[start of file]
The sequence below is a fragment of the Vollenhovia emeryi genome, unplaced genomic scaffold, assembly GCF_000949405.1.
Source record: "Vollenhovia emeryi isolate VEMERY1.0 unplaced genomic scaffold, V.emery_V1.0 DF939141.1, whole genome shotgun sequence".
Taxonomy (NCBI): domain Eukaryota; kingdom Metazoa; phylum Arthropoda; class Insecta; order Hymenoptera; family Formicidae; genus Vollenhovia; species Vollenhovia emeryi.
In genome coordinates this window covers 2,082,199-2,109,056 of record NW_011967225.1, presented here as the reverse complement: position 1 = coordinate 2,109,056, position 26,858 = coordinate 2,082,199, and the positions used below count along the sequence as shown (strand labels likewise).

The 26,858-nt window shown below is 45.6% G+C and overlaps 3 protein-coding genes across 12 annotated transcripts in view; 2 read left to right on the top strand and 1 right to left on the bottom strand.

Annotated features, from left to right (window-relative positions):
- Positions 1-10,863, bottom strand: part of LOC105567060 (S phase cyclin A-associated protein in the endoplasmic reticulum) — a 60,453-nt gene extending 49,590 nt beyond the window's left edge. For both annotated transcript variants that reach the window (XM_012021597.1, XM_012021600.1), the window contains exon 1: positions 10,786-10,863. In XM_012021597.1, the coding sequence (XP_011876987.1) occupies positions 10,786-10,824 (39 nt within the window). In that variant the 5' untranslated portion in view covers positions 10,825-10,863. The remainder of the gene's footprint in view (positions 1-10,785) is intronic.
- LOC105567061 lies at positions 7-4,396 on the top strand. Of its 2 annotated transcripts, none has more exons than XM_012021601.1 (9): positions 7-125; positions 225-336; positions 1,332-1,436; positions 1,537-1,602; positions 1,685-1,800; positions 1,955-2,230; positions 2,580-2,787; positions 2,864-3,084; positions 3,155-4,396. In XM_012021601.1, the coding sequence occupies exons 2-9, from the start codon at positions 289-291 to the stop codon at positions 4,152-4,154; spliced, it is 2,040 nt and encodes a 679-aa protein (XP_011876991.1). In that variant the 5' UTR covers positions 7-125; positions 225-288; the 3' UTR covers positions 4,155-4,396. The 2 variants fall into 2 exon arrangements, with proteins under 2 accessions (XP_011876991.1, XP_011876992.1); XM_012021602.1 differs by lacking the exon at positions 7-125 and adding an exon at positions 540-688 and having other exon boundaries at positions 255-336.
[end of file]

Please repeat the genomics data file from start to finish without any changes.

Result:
The sequence below is a fragment of the Vollenhovia emeryi genome, unplaced genomic scaffold, assembly GCF_000949405.1.
Source record: "Vollenhovia emeryi isolate VEMERY1.0 unplaced genomic scaffold, V.emery_V1.0 DF939141.1, whole genome shotgun sequence".
Taxonomy (NCBI): domain Eukaryota; kingdom Metazoa; phylum Arthropoda; class Insecta; order Hymenoptera; family Formicidae; genus Vollenhovia; species Vollenhovia emeryi.
In genome coordinates this window covers 2,082,199-2,109,056 of record NW_011967225.1, presented here as the reverse complement: position 1 = coordinate 2,109,056, position 26,858 = coordinate 2,082,199, and the positions used below count along the sequence as shown (strand labels likewise).

The 26,858-nt window shown below is 45.6% G+C and overlaps 3 protein-coding genes across 12 annotated transcripts in view; 2 read left to right on the top strand and 1 right to left on the bottom strand.

Annotated features, from left to right (window-relative positions):
- Positions 1-10,863, bottom strand: part of LOC105567060 (S phase cyclin A-associated protein in the endoplasmic reticulum) — a 60,453-nt gene extending 49,590 nt beyond the window's left edge. For both annotated transcript variants that reach the window (XM_012021597.1, XM_012021600.1), the window contains exon 1: positions 10,786-10,863. In XM_012021597.1, the coding sequence (XP_011876987.1) occupies positions 10,786-10,824 (39 nt within the window). In that variant the 5' untranslated portion in view covers positions 10,825-10,863. The remainder of the gene's footprint in view (positions 1-10,785) is intronic.
- LOC105567061 lies at positions 7-4,396 on the top strand. Of its 2 annotated transcripts, none has more exons than XM_012021601.1 (9): positions 7-125; positions 225-336; positions 1,332-1,436; positions 1,537-1,602; positions 1,685-1,800; positions 1,955-2,230; positions 2,580-2,787; positions 2,864-3,084; positions 3,155-4,396. In XM_012021601.1, the coding sequence occupies exons 2-9, from the start codon at positions 289-291 to the stop codon at positions 4,152-4,154; spliced, it is 2,040 nt and encodes a 679-aa protein (XP_011876991.1). In that variant the 5' UTR covers positions 7-125; positions 225-288; the 3' UTR covers positions 4,155-4,396. The 2 variants fall into 2 exon arrangements, with proteins under 2 accessions (XP_011876991.1, XP_011876992.1); XM_012021602.1 differs by lacking the exon at positions 7-125 and adding an exon at positions 540-688 and having other exon boundaries at positions 255-336.